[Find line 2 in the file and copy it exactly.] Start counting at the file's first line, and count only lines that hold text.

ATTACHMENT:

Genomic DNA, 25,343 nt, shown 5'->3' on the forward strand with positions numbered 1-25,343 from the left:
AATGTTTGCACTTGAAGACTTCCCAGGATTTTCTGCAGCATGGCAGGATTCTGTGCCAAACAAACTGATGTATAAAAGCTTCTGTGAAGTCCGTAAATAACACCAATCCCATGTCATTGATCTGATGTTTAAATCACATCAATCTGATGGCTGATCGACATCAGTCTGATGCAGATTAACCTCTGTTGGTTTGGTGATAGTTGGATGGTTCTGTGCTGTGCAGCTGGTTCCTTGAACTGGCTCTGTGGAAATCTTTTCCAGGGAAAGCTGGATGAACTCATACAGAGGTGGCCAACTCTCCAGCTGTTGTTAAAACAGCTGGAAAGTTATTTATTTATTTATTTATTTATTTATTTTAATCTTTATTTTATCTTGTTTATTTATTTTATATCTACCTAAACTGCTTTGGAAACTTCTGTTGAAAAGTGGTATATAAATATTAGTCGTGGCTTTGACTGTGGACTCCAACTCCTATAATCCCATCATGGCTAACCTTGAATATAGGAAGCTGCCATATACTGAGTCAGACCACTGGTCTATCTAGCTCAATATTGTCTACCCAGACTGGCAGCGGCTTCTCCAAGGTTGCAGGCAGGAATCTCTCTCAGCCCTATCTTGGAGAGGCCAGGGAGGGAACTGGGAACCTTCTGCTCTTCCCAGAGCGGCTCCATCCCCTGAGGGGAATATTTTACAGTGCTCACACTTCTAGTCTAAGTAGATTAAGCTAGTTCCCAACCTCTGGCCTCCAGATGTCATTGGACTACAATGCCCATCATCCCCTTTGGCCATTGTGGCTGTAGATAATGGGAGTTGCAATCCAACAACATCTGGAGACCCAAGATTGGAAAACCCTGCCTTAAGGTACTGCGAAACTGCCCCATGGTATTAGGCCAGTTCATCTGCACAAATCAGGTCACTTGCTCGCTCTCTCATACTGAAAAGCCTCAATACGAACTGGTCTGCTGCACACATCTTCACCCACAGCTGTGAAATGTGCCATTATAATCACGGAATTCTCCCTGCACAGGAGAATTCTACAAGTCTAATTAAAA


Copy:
AATGTTTGCACTTGAAGACTTCCCAGGATTTTCTGCAGCATGGCAGGATTCTGTGCCAAACAAACTGATGTATAAAAGCTTCTGTGAAGTCCGTAAATAACACCAATCCCATGTCATTGATCTGATGTTTAAATCACATCAATCTGATGGCTGATCGACATCAGTCTGATGCAGATTAACCTCTGTTGGTTTGGTGATAGTTGGATGGTTCTGTGCTGTGCAGCTGGTTCCTTGAACTGGCTCTGTGGAAATCTTTTCCAGGGAAAGCTGGATGAACTCATACAGAGGTGGCCAACTCTCCAGCTGTTGTTAAAACAGCTGGAAAGTTATTTATTTATTTATTTATTTATTTATTTTAATCTTTATTTTATCTTGTTTATTTATTTTATATCTACCTAAACTGCTTTGGAAACTTCTGTTGAAAAGTGGTATATAAATATTAGTCGTGGCTTTGACTGTGGACTCCAACTCCTATAATCCCATCATGGCTAACCTTGAATATAGGAAGCTGCCATATACTGAGTCAGACCACTGGTCTATCTAGCTCAATATTGTCTACCCAGACTGGCAGCGGCTTCTCCAAGGTTGCAGGCAGGAATCTCTCTCAGCCCTATCTTGGAGAGGCCAGGGAGGGAACTGGGAACCTTCTGCTCTTCCCAGAGCGGCTCCATCCCCTGAGGGGAATATTTTACAGTGCTCACACTTCTAGTCTAAGTAGATTAAGCTAGTTCCCAACCTCTGGCCTCCAGATGTCATTGGACTACAATGCCCATCATCCCCTTTGGCCATTGTGGCTGTAGATAATGGGAGTTGCAATCCAACAACATCTGGAGACCCAAGATTGGAAAACCCTGCCTTAAGGTACTGCGAAACTGCCCCATGGTATTAGGCCAGTTCATCTGCACAAATCAGGTCACTTGCTCGCTCTCTCATACTGAAAAGCCTCAATACGAACTGGTCTGCTGCACACATCTTCACCCACAGCTGTGAAATGTGCCATTATAATCACGGAATTCTCCCTGCACAGGAGAATTCTACAAGTCTAATTAAAA